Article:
As a result, what have historically been "feeder roles" that served as steppingstones to "final destination" jobs have been largely eliminated, he says.

"When you're implementing a Six Sigma process, you tend to overlook the fact that sometimes you have roles in your organization that aren't there from a process-efficiency standpoint, but from a talent-management standpoint," says Jeffay.

"As a result, companies ended up having to hire for skill because there was no longer any place to put these people while they 'skilled up' for a position," he says. "It fit with the business strategy that said, 'Let's have a very efficient organization with a minimum of roles. Let's not bear the cost of developing people.' "

That worked well when there was a surplus of talent, he says, but now that's going away as the boomers retire and companies find they can't replace that talent via the marketplace.

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Lou Adler says the shortcoming lies with hiring managers who, he says, tend to over-emphasize skills, certifications and years spent in specific roles because they're unable to adequately describe the actual work that a position entails. But this approach inadvertently filters out the best people, he says.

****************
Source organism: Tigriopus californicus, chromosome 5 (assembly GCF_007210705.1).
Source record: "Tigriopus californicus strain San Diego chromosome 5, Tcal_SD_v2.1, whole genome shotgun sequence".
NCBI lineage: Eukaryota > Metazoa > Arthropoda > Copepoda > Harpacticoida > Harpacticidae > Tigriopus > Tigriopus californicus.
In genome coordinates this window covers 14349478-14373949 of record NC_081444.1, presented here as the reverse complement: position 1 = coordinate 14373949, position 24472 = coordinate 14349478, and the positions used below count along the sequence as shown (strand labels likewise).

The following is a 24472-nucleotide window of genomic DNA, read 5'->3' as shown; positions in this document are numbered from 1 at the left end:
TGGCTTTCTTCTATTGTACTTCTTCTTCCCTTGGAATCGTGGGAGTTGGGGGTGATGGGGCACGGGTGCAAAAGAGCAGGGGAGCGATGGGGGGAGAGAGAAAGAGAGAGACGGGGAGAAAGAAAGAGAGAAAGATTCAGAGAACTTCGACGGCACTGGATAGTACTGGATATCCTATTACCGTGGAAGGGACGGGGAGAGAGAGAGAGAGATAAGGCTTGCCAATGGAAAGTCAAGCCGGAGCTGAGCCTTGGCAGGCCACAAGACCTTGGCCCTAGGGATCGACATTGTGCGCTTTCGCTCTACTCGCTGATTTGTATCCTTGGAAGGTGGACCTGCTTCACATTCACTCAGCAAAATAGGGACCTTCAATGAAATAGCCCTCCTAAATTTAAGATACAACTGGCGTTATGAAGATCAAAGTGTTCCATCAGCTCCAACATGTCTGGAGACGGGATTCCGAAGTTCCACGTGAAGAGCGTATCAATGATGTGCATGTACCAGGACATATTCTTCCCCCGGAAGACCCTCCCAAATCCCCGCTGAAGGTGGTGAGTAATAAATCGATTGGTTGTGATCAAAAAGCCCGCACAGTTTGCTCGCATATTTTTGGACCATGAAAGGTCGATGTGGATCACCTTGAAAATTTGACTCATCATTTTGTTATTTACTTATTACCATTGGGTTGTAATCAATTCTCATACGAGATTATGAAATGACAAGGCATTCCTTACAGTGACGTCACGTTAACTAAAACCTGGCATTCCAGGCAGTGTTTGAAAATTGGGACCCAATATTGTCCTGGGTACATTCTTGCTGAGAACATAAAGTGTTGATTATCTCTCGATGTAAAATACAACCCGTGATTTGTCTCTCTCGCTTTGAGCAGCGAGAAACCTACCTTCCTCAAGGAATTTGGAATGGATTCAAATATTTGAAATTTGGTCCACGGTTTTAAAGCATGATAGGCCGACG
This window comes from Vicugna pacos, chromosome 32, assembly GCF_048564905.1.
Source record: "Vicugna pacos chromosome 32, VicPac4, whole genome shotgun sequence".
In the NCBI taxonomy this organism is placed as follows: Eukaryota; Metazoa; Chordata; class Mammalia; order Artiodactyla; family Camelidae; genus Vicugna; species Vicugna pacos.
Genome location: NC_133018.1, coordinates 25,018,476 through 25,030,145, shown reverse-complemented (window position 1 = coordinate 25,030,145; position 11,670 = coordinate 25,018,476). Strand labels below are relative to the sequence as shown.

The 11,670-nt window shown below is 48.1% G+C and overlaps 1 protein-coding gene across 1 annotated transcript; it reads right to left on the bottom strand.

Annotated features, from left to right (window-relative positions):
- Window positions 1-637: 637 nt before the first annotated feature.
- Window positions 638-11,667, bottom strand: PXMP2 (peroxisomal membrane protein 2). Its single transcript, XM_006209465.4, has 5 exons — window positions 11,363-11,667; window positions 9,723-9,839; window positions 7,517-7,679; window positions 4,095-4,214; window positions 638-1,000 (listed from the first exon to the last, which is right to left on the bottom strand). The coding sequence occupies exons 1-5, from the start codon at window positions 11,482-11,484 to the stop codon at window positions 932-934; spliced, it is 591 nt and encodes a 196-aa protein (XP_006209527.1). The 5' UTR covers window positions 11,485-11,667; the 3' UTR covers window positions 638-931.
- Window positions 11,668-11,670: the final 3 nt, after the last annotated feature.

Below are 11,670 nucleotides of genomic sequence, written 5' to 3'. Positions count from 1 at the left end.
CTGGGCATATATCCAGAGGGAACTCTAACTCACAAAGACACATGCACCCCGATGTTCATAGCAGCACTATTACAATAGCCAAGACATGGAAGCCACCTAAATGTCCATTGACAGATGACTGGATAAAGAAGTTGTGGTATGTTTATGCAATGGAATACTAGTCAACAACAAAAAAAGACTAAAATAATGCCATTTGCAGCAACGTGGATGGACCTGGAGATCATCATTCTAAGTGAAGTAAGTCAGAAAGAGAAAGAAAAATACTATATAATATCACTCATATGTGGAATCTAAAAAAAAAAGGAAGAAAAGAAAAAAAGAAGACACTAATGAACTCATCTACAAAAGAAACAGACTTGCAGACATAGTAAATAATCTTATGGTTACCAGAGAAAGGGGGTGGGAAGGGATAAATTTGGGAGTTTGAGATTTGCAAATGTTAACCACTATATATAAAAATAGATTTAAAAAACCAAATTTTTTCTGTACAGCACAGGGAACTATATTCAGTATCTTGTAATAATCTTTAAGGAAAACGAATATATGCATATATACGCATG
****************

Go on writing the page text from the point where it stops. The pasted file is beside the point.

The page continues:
"The best people get promoted rapidly; they never have time in grade," says Adler, CEO and founder of the Adler Group, an Irvine, Calif.-based talent-management consulting firm. "So if you're focused completely on specific skills and experience, you'll end up with average people and exclude the high-potentials who have a broad mix of skills.

"A better approach would be to define the work before you define the person you're looking for, and then look for people who've done comparable work in comparable industries," he says. 

For its part, the Manufacturing Institute is deploying its Manufacturing Skills Certification System, which is designed to help companies work with schools to "build educational pathways to in-demand manufacturing jobs" and get more kids thinking about careers in manufacturing. 

Ryan Costella, director of strategic initiatives at Click Bond Inc., a Carson City, Nev.-based firm that makes fasteners for the aerospace industry, says his company is not currently having a problem filling vacancies because "we're willing to train our people."

However, it is also partnering with local schools and community colleges in Nevada to get students interested in the manufacturing sector.

"We're looking ahead, to our company's future growth and to when more baby boomers will be retiring," he says. "We want to ensure we'll have access to a skilled workforce, not just as a company but because we're also very passionate about keeping manufacturing in this country."

However, Giffi says, even efforts such as these can be undermined by an overemphasis on specific skills.

"It's kind of a goofy mismatch," he says. "The leading companies are reaching out to high schools to build their talent pipelines, but when you look at their employment processes, if someone's not an exact match, they get rejected.

"I think there's a lot of reworking that could be done to make their hiring processes more effective," Giffi says.